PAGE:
San Marino is a very interesting little piece of history. It is a fully independent nation of about 25 square miles (making it one of the smallest countries in the world), located atop a very steep mountain and completely surrounded by Italy. It’s one of the few surviving European microstates (like Monaco, Liechtenstein, Andorra, etc.) that go back to the middle ages, although the Sammarinese claim it dates to the 3rd century CE. So why isn’t it just part of Italy? Well, to make a long story short, during Italian unification in the 1800s, San Marino granted asylum to one of modern-day Italy’s founders, Giuseppe Garibaldi, who later agreed to the country’s request to be left out of the new Italian state. Anyway, I digress… the country is gorgeous. The central part of San Marino City—accessible via cable car—is located over a thousand feet above the surrounding hills and its steep topography give it absolutely stunning views of the nearby mountains, plains, and all the way to the Adriatic Sea (no joke, look it up). We ended up spending a couple of hours there, eating lunch, taking pictures, and admiring the ritzy shopping before riding down to the ol’ Punta and driving back down towards the coast (in neutral most of the way).
We arrived at our hotel in Punta Marina about an hour later. We chose Punta Marina because of its location: 1) it’s right on the beach, giving us some much-needed relief from the above-average afternoon high temps; and 2) it’s just a few miles east of Ravenna, giving us easy access to the city via car or bike. We spent the night getting settled in to the X Hotel—which is decorated like the most stereotypical euro-millennial that my Midwestern brain can imagine threw up all over the inside of a Holiday Inn Express—and exploring town. While exploring, we made a horrible discovery: NO DOGS ON THE BEACH. Che cazzo?! Apparently Emilia-Romagna is less pet-friendly than the rest of Italy. Oh well, we’ll figure that out in the morning. In the meantime, we decided to get dinner—french fries and spicy mussels… soooo good.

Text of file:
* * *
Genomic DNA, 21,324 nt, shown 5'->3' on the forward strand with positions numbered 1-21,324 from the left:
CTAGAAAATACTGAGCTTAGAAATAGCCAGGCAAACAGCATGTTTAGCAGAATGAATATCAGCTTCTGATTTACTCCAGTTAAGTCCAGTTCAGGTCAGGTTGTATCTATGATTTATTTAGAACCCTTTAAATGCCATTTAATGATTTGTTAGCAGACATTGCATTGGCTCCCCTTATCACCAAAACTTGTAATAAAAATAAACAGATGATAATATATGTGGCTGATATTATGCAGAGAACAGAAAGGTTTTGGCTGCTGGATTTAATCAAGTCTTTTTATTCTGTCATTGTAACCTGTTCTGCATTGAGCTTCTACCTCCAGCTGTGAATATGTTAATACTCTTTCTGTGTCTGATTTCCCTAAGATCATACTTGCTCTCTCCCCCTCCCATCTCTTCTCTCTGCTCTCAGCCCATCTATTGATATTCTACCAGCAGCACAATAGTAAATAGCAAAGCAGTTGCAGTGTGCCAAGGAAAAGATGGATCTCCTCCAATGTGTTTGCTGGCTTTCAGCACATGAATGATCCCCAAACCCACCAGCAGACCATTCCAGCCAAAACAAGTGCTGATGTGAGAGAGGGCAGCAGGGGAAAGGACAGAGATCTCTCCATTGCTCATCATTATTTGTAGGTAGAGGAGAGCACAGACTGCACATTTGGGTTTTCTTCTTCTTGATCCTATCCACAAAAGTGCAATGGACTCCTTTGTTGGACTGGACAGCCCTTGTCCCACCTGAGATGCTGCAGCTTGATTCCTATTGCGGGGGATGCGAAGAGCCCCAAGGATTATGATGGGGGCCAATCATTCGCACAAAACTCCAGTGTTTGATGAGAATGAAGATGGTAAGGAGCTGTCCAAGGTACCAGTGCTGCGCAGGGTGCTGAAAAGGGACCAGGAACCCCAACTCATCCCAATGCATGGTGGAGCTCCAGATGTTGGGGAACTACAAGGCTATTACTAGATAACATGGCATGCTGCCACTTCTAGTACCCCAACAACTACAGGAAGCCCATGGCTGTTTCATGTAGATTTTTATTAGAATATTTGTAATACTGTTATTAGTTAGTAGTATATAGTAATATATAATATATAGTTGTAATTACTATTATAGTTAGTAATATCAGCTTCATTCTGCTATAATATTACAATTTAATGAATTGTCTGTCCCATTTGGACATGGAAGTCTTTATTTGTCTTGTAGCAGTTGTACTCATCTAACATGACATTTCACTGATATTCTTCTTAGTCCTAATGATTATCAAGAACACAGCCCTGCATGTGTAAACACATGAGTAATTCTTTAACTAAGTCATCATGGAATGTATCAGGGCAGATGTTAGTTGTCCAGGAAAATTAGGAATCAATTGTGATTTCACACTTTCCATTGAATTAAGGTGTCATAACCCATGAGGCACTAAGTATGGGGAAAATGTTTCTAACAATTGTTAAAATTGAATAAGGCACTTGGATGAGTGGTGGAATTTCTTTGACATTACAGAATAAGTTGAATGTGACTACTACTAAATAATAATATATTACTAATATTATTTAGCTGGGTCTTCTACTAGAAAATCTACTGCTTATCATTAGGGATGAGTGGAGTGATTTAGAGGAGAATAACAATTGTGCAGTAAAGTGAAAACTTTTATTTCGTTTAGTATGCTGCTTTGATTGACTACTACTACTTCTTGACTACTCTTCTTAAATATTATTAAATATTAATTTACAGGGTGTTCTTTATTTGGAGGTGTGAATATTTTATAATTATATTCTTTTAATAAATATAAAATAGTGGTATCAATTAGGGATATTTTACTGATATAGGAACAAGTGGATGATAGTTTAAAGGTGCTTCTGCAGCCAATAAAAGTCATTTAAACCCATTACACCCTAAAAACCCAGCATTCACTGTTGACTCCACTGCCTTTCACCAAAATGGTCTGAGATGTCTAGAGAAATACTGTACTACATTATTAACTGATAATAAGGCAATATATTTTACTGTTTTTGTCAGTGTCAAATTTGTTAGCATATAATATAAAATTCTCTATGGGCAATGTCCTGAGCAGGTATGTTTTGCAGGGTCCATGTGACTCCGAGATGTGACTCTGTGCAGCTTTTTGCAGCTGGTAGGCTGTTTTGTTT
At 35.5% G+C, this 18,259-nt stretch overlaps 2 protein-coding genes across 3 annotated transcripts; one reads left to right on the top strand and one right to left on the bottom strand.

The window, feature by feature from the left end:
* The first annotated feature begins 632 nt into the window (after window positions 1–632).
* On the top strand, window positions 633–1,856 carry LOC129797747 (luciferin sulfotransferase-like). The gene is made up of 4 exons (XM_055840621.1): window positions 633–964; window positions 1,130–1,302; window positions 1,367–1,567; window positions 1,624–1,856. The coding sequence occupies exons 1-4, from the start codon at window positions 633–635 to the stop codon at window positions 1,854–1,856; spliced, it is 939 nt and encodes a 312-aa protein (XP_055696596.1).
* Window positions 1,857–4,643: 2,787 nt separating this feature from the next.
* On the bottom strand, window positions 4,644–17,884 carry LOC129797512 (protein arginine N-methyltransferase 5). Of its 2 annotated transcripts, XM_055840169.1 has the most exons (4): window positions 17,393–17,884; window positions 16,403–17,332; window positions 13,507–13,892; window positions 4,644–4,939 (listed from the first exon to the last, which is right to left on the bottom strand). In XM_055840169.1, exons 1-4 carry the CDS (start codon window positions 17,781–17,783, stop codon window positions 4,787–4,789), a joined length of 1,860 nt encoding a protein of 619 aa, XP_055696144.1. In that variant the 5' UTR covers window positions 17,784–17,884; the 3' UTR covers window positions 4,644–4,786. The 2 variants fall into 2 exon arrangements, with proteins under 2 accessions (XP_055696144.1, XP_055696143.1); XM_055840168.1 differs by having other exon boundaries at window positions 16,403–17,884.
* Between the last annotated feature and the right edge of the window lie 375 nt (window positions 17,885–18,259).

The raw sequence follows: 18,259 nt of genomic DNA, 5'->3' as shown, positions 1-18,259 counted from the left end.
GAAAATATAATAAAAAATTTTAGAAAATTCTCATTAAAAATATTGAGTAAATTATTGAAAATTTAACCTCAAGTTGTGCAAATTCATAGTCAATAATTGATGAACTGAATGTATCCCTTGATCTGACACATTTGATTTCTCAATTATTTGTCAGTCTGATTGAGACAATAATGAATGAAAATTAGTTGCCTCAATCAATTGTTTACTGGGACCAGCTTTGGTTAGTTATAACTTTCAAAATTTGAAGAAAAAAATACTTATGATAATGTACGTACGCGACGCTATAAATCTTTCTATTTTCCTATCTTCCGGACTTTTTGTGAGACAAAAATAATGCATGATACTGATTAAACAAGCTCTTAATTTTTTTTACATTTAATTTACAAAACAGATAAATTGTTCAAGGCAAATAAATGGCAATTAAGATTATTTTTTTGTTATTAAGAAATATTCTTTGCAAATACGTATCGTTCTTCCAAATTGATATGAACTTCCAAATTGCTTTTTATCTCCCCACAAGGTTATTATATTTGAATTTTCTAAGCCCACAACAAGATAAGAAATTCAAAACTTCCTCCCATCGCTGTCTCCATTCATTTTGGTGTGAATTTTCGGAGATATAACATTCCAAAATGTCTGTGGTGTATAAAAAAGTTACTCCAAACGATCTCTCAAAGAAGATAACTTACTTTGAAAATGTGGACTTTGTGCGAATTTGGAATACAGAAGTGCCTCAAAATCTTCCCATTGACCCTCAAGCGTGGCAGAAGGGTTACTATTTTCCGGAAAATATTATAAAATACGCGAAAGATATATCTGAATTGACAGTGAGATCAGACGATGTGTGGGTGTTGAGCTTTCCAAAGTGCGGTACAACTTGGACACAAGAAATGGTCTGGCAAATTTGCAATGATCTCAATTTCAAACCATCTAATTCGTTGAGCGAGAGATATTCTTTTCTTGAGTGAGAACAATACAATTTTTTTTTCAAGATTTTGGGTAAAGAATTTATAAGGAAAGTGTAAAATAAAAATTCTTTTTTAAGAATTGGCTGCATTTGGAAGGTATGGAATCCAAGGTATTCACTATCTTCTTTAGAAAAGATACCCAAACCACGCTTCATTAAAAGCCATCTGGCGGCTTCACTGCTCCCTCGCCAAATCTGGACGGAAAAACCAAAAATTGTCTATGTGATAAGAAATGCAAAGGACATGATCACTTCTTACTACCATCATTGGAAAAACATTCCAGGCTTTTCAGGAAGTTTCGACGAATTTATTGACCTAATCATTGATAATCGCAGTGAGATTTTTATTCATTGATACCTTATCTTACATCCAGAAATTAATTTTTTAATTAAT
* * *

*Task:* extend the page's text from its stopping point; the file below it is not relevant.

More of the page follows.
The coast of Punta Marina is divided into dozens of small privately-owned beaches, each with their own umbrellas, game rentals, restaurants, etc. Not wanting to be complete wieners, Emilia-Romagna allows one or two of these establishments in each major beach town to accept dogs. In Punta Marina, it’s Profumo di Mare and it’s a little slice of heaven. We arrived there early on Thursday and stayed all day, not wanting to lose our umbrella (only a couple dozen are reserved for dog-owners). It was incredibly relaxing; we spent the day reading, swimming, eating, drinking, training Schaefer on the agility course (I use “training” VERY loosely there, he was not having it), admiring the ships, tossing our GoPro around in the water, watching the old folks play bridge, and generally just being beach bums. For two people that don’t consider themselves major beachgoers, we definitely played the part on Thursday… and again on Friday it would turn out. You see, we had grand plans to visit Ravenna both nights, taking in the sites and attending some cultural events. But that little dog-friendly beach in Punta Marina, after three weeks of living in and exploring inland Perugia, just sucked us right in and wouldn’t let go. We never actually made it to the city, which is how this became “the trip to Ravenna that wasn’t.”